GETTYSBURG ADDRESS: 150th ANNIVERSARY
ORIGINAL HISTORICAL DOCUMENTS
Today, the 150th anniversary of Abraham Lincoln’s Gettysburg Address, is also the 70th anniversary of a period of time that school children in Illinois pooled their pennies to purchase the Everett copy of that speech.
This copy is the only one of five existing copies that includes the phrase “under God.”*
The school children sacrificed their movie money and candy money for the cause, to raise the majority of the $60,000 needed to purchase one of the five known copies of the 272 word speech written in Lincoln’s hand.
“It meant something to us, being part of something like that,” said Gene Rubley, one of the students involved. “We were acquiring a piece of history.”*
I can attest to the fact that dealing with original documents has the effect of “acquiring a piece of history.” I’ve had the opportunity to handling such documents at the American Antiquarian Society (AAS) library in Worcester, Massachusetts; the Historical Society of Pennsylvania in Philadelphia, and the Lemoyne House in Washington, Pennsylvania. For the AAS and the Pennsylvania Historical Society you had to demonstrate a legitimate research project and participate in an orientation before being allowed to enter the hallowed halls to handle documents in the 1990-1824 time era of my under-construction historical romance novel.
I’ve handled documents on handwritten parchment, on paper so thin as to make them unreadable because the black ink produces a double exposure effect. Some of the documents have beautifully handcrafted script, while others may be totally undecipherable.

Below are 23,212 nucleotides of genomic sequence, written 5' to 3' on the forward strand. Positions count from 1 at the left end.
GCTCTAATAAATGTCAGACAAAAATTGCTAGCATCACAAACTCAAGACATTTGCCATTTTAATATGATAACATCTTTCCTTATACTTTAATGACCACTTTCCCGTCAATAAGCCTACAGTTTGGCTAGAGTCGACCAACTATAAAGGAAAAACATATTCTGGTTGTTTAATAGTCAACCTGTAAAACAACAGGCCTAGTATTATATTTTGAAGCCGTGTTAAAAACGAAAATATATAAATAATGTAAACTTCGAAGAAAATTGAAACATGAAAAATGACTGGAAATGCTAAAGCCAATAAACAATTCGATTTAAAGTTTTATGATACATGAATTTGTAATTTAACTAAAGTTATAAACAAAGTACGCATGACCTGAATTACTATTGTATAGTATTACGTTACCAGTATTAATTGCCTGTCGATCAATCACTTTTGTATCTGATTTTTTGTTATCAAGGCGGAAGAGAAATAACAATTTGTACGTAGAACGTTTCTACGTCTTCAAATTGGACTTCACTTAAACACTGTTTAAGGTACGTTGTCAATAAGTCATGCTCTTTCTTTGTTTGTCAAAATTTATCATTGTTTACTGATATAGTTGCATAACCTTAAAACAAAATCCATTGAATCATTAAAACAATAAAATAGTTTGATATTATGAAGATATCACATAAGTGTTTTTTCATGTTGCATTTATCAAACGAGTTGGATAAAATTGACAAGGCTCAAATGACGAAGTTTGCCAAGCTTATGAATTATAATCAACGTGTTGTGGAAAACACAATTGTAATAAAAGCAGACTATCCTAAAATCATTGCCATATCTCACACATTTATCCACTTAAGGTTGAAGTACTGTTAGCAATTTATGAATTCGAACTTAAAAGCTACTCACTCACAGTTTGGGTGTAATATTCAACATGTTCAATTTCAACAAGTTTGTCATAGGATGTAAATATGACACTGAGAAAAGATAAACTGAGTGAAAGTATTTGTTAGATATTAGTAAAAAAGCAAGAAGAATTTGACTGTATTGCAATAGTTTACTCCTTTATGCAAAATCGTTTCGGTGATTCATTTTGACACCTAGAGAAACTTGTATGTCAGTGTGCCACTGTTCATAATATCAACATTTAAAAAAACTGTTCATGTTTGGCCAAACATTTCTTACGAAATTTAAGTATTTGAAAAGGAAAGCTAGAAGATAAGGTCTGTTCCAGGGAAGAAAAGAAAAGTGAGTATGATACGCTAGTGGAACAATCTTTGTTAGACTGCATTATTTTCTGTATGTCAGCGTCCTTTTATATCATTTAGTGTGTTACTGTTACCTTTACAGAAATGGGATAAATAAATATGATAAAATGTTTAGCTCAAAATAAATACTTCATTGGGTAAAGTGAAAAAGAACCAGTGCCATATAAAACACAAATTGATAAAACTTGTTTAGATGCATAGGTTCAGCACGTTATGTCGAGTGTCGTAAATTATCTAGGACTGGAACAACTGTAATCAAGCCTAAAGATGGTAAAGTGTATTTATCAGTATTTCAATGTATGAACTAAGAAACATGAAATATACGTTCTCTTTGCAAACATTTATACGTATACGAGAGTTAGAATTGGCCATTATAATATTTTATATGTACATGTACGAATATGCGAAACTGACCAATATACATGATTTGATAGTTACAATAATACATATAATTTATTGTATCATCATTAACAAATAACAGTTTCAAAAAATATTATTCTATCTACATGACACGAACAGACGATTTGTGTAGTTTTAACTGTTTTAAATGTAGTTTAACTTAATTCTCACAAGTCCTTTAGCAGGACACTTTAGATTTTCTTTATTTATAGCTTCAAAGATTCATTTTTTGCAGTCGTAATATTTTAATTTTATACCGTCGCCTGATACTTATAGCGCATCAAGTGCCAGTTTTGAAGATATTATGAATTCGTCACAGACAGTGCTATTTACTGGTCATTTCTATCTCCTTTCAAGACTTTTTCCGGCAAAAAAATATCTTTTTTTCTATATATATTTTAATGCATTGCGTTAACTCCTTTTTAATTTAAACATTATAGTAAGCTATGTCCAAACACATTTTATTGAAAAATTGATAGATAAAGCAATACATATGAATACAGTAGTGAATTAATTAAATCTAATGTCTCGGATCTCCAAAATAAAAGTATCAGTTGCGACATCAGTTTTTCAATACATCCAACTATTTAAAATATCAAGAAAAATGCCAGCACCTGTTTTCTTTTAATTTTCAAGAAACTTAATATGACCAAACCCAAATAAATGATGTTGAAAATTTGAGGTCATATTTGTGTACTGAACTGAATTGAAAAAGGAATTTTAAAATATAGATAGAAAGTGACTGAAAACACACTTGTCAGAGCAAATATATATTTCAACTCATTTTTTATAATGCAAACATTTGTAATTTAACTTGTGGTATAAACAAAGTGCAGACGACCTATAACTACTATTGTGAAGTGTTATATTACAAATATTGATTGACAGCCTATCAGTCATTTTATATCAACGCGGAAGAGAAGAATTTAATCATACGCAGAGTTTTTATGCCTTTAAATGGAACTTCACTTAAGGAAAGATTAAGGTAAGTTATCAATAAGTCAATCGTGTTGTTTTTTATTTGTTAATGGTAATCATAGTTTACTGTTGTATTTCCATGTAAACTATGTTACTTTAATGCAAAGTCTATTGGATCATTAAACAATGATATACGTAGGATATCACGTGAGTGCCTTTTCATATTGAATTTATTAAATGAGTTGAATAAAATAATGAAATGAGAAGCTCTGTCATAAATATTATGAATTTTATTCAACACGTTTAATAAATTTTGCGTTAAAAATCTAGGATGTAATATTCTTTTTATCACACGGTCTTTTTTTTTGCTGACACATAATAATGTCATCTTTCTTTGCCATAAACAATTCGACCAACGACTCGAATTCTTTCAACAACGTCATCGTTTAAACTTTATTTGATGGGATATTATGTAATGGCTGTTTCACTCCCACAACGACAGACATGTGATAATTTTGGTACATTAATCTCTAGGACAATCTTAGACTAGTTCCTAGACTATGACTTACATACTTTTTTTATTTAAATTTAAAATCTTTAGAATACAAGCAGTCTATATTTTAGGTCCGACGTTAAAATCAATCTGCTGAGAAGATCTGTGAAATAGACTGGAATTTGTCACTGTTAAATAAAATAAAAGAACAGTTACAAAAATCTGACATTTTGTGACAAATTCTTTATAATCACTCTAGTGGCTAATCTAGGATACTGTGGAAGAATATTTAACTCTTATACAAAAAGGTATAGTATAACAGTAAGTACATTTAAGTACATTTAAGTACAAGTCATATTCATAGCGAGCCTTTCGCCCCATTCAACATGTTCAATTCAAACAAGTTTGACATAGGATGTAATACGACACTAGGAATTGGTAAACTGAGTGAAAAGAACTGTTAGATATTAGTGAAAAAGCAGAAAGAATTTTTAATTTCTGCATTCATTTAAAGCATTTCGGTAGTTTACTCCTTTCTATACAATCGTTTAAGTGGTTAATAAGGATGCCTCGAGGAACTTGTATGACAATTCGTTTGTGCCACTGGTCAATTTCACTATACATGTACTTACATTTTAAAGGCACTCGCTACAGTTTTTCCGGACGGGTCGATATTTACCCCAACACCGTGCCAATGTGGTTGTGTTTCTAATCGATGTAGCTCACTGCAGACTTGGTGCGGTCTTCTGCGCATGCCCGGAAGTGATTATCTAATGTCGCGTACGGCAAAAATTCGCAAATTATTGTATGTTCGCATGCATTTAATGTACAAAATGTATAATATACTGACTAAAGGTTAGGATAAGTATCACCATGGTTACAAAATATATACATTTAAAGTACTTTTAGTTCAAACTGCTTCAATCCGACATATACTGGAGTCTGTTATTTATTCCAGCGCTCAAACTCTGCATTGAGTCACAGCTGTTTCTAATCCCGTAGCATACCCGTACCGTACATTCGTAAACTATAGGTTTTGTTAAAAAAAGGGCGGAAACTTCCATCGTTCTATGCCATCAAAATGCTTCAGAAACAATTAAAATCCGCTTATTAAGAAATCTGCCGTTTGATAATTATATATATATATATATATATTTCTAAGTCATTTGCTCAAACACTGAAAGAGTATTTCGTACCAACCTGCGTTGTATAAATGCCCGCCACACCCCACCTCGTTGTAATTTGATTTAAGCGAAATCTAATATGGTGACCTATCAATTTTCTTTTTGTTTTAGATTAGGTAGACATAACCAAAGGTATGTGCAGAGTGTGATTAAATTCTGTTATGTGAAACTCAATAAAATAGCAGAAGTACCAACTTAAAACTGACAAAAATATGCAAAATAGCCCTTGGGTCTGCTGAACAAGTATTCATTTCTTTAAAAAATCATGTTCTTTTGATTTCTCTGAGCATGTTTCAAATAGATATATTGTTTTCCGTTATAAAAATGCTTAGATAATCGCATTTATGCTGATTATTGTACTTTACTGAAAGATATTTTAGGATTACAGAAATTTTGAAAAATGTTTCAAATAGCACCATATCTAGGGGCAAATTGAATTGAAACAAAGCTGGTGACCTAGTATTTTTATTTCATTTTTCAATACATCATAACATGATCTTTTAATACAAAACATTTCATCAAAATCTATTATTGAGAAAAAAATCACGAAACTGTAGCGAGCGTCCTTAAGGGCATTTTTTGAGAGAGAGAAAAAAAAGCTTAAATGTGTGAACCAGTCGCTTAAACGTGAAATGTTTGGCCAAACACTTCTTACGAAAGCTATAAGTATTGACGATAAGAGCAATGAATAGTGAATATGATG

Old original deeds in the Ellsworth Maine courthouse have similar characteristics.
Perhaps the most impressive of documents I’ve examined was found in the Lutheran Archives Center at the Lutheran Theological Seminary in Philadelphia. My husband and I had gone there to find a description of the church where Madame, a Frenchwoman who is a main character in my novel, was married. After discussing the situation with us the curator took us to a room that had models of the church. Then he asked me if I wanted to see the wedding log book.
He disappeared for a few minutes before returning with a large volume. In it we found handwritten the record of Madame’s marriage to the second Dutch ambassador to the United States, Franco Van Berckle.
Back to Lincoln’s Gettysburg Address:
Two copies of the speech remain at the Library of Congress, another at the White House and the last at Cornell University.*
The Everett copy is in the best condition because of its years being sandwiched between other pages in the Gettysburg commemorative volume, according to James Cornelius, curator of the Lincoln collection at Springfield’s Abraham Lincoln Presidential Library and Museum. *
Children were asked to make an average donation of 5 cents apiece, and they raised more than $50,000 by March, state records show. Chicago department store heir Marshall Field III later donated the remainder.*
(A NaBloPoMo post)